U.S. Supreme Court rules on the Patient Protection and Affordable Care Act
The National Multiple Sclerosis Society supports the decision of the United States Supreme Court regarding the Patient Protection and Affordable Care Act. This ruling will have a significant, positive impact on many, including the millions of Americans affected by multiple sclerosis.
Below are some of the provisions of the law that the National MS Society believes will have the biggest impact on people with MS and their families:
- Prohibition of coverage denials based on pre-existing conditions: Too many people living with MS had been routinely denied insurance after receiving their diagnosis, preventing them from getting the care they need.
- Prohibition of lifetime limits: Routine, often costly care is needed to manage MS. This may cause those living with severe forms of the disease to reach their lifetime limit early in life. Elimination of that limit was critically important for continued care.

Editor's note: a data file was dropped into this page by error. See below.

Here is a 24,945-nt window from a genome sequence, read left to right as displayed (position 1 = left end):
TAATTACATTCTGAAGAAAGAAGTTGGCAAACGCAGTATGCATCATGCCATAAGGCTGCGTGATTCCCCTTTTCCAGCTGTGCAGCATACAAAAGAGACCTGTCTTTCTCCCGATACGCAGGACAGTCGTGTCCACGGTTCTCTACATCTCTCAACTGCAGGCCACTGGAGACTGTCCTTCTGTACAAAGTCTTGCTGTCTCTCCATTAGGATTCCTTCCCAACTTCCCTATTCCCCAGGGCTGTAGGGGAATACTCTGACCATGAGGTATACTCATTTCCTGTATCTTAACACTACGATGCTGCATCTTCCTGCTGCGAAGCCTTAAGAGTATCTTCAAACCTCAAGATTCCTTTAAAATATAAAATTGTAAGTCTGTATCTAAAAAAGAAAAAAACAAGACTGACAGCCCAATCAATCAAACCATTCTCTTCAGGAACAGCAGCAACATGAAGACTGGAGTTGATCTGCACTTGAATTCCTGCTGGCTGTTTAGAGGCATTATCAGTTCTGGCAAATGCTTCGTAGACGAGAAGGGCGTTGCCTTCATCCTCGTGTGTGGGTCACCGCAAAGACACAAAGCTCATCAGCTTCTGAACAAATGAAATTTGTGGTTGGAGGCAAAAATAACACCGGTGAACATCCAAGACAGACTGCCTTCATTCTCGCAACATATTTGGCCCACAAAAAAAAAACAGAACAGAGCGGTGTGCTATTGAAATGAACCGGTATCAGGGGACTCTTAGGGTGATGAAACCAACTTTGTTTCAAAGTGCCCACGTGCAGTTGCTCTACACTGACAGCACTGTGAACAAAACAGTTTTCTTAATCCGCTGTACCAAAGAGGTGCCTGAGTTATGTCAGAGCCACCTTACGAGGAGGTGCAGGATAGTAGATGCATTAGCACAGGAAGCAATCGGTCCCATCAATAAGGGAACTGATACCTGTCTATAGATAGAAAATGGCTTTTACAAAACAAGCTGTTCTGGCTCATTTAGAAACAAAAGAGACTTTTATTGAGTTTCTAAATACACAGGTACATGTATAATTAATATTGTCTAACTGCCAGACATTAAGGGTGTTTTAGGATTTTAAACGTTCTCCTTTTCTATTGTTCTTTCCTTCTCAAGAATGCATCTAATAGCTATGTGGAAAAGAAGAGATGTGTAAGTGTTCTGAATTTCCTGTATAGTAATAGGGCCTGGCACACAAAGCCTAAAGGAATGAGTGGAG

- Elimination of annual limits: Similar to “lifetime limits,” many patients reach their annual limit of coverage because of the cost of care for MS. These arbitrary limits should not prevent those in need from receiving care.
- Extension of parent’s insurance to 26: Many people with MS are diagnosed in their 20s and may still be in school or lacking a full time job to help pay for their care. This provision ensures that they can continue coverage under their parent’s policy.
- Closing the Medicare Part D Coverage Gap: Disease Modifying Therapies for someone with MS can cost as much as $4,000 per month, which is out of reach for the average American; therefore, gradually closing the coverage gap has provided financial relief for those who depend on Medicare for prescription coverage.
- Pathway for Biosimilars: The law provides a pathway for biosimilars which provides some hope of lower cost therapies in the future. The FDA had recently indicated it would not have pursued this pathway without the legislative mandate therefore, it will continue to be developed–which is good news for anyone who uses biologic therapies.